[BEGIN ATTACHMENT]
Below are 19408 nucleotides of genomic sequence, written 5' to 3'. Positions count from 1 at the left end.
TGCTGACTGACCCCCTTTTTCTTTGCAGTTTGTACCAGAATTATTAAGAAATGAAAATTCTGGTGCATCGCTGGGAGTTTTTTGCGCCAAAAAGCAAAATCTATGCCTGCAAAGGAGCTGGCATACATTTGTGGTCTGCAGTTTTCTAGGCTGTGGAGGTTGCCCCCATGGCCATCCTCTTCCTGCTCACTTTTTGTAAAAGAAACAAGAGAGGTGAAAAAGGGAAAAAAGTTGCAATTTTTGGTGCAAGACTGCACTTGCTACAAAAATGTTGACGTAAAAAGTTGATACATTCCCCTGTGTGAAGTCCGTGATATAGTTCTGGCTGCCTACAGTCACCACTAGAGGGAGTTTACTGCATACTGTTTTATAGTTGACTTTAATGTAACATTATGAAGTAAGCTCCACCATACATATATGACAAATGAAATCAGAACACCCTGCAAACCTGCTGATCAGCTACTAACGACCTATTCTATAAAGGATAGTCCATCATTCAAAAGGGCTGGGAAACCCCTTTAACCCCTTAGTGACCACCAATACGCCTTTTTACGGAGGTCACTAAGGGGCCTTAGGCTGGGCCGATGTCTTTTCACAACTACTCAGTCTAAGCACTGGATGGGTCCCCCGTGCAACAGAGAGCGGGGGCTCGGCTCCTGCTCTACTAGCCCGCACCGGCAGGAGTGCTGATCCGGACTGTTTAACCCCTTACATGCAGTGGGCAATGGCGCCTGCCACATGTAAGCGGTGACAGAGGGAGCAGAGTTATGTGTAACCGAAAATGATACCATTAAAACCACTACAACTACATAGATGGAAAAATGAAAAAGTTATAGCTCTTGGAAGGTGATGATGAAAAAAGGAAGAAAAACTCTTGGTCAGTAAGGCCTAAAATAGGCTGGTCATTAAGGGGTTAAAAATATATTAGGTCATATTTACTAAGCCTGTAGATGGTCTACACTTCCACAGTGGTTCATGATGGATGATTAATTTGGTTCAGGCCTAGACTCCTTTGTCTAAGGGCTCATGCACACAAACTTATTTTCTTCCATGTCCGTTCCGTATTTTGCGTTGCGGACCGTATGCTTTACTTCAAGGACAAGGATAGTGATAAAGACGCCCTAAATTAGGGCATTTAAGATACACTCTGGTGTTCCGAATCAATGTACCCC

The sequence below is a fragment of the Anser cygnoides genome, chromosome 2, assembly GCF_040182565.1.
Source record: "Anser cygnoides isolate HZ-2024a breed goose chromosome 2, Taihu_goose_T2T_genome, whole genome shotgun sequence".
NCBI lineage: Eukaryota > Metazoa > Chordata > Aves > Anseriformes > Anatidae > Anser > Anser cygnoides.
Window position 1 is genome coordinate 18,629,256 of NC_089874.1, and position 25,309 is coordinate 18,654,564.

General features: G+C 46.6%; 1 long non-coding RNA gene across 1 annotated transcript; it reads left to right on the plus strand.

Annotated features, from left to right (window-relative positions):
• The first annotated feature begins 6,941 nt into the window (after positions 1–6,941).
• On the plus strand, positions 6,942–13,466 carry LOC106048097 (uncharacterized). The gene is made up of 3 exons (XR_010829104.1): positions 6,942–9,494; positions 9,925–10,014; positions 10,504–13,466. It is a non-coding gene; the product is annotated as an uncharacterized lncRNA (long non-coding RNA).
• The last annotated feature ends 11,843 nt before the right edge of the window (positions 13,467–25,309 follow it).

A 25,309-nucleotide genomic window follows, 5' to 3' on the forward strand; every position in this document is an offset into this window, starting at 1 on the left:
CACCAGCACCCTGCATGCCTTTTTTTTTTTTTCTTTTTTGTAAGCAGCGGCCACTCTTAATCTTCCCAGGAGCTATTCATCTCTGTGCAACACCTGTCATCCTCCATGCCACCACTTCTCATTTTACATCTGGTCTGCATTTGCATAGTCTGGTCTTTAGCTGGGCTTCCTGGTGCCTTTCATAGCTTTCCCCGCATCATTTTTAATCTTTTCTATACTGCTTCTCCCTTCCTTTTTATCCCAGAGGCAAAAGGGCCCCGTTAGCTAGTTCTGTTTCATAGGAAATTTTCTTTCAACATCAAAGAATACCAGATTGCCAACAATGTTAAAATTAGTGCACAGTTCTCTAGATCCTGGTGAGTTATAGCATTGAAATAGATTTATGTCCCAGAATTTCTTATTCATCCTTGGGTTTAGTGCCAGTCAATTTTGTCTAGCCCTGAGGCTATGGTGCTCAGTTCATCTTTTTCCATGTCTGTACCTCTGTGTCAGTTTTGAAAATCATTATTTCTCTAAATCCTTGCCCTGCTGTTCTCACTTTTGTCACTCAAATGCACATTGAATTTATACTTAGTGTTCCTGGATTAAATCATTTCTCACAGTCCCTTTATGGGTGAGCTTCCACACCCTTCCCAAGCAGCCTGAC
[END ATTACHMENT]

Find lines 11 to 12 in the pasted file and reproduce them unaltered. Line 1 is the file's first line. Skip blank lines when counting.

• The last annotated feature ends 11,843 nt before the right edge of the window (positions 13,467–25,309 follow it).

A 25,309-nucleotide genomic window follows, 5' to 3' on the forward strand; every position in this document is an offset into this window, starting at 1 on the left: